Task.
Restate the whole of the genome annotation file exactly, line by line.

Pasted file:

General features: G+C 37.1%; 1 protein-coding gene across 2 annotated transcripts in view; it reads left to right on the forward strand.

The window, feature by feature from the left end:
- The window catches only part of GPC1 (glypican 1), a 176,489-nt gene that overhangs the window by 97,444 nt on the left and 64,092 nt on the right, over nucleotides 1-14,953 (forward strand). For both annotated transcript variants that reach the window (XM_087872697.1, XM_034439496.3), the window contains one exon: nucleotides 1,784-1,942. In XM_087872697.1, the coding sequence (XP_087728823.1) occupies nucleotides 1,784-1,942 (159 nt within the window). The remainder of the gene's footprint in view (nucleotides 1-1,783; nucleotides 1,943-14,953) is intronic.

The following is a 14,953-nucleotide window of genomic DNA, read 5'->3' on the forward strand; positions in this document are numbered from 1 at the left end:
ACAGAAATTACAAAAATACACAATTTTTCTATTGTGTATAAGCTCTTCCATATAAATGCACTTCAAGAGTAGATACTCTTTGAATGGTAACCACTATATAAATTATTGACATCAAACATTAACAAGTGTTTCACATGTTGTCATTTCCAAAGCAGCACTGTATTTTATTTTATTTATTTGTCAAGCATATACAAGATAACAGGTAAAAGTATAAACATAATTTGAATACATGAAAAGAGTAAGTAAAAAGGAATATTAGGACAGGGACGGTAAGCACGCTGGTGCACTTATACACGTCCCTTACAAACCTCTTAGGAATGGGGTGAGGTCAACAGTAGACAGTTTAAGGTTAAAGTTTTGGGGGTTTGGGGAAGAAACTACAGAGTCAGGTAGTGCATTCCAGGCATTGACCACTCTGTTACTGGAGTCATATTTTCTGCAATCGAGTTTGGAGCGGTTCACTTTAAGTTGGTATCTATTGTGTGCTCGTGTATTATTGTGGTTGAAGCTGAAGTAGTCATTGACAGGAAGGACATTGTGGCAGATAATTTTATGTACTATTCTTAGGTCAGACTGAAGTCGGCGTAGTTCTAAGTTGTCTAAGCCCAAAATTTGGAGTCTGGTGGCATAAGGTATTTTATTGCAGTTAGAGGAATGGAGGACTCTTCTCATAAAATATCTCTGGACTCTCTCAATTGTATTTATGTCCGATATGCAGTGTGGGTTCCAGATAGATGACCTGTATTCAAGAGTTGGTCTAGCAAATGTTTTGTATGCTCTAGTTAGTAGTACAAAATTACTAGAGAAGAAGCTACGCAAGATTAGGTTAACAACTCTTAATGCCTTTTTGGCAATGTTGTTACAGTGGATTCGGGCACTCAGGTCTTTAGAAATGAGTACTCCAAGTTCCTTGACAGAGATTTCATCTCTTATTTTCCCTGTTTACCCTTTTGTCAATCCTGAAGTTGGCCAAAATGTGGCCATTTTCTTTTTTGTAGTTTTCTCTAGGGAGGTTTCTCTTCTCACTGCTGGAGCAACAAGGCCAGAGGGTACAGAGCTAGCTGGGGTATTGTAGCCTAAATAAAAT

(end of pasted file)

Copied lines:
General features: G+C 37.1%; 1 protein-coding gene across 2 annotated transcripts in view; it reads left to right on the forward strand.

The window, feature by feature from the left end:
- The window catches only part of GPC1 (glypican 1), a 176,489-nt gene that overhangs the window by 97,444 nt on the left and 64,092 nt on the right, over nucleotides 1-14,953 (forward strand). For both annotated transcript variants that reach the window (XM_087872697.1, XM_034439496.3), the window contains one exon: nucleotides 1,784-1,942. In XM_087872697.1, the coding sequence (XP_087728823.1) occupies nucleotides 1,784-1,942 (159 nt within the window). The remainder of the gene's footprint in view (nucleotides 1-1,783; nucleotides 1,943-14,953) is intronic.

The following is a 14,953-nucleotide window of genomic DNA, read 5'->3' on the forward strand; positions in this document are numbered from 1 at the left end:
ACAGAAATTACAAAAATACACAATTTTTCTATTGTGTATAAGCTCTTCCATATAAATGCACTTCAAGAGTAGATACTCTTTGAATGGTAACCACTATATAAATTATTGACATCAAACATTAACAAGTGTTTCACATGTTGTCATTTCCAAAGCAGCACTGTATTTTATTTTATTTATTTGTCAAGCATATACAAGATAACAGGTAAAAGTATAAACATAATTTGAATACATGAAAAGAGTAAGTAAAAAGGAATATTAGGACAGGGACGGTAAGCACGCTGGTGCACTTATACACGTCCCTTACAAACCTCTTAGGAATGGGGTGAGGTCAACAGTAGACAGTTTAAGGTTAAAGTTTTGGGGGTTTGGGGAAGAAACTACAGAGTCAGGTAGTGCATTCCAGGCATTGACCACTCTGTTACTGGAGTCATATTTTCTGCAATCGAGTTTGGAGCGGTTCACTTTAAGTTGGTATCTATTGTGTGCTCGTGTATTATTGTGGTTGAAGCTGAAGTAGTCATTGACAGGAAGGACATTGTGGCAGATAATTTTATGTACTATTCTTAGGTCAGACTGAAGTCGGCGTAGTTCTAAGTTGTCTAAGCCCAAAATTTGGAGTCTGGTGGCATAAGGTATTTTATTGCAGTTAGAGGAATGGAGGACTCTTCTCATAAAATATCTCTGGACTCTCTCAATTGTATTTATGTCCGATATGCAGTGTGGGTTCCAGATAGATGACCTGTATTCAAGAGTTGGTCTAGCAAATGTTTTGTATGCTCTAGTTAGTAGTACAAAATTACTAGAGAAGAAGCTACGCAAGATTAGGTTAACAACTCTTAATGCCTTTTTGGCAATGTTGTTACAGTGGATTCGGGCACTCAGGTCTTTAGAAATGAGTACTCCAAGTTCCTTGACAGAGATTTCATCTCTTATTTTCCCTGTTTACCCTTTTGTCAATCCTGAAGTTGGCCAAAATGTGGCCATTTTCTTTTTTGTAGTTTTCTCTAGGGAGGTTTCTCTTCTCACTGCTGGAGCAACAAGGCCAGAGGGTACAGAGCTAGCTGGGGTATTGTAGCCTAAATAAAAT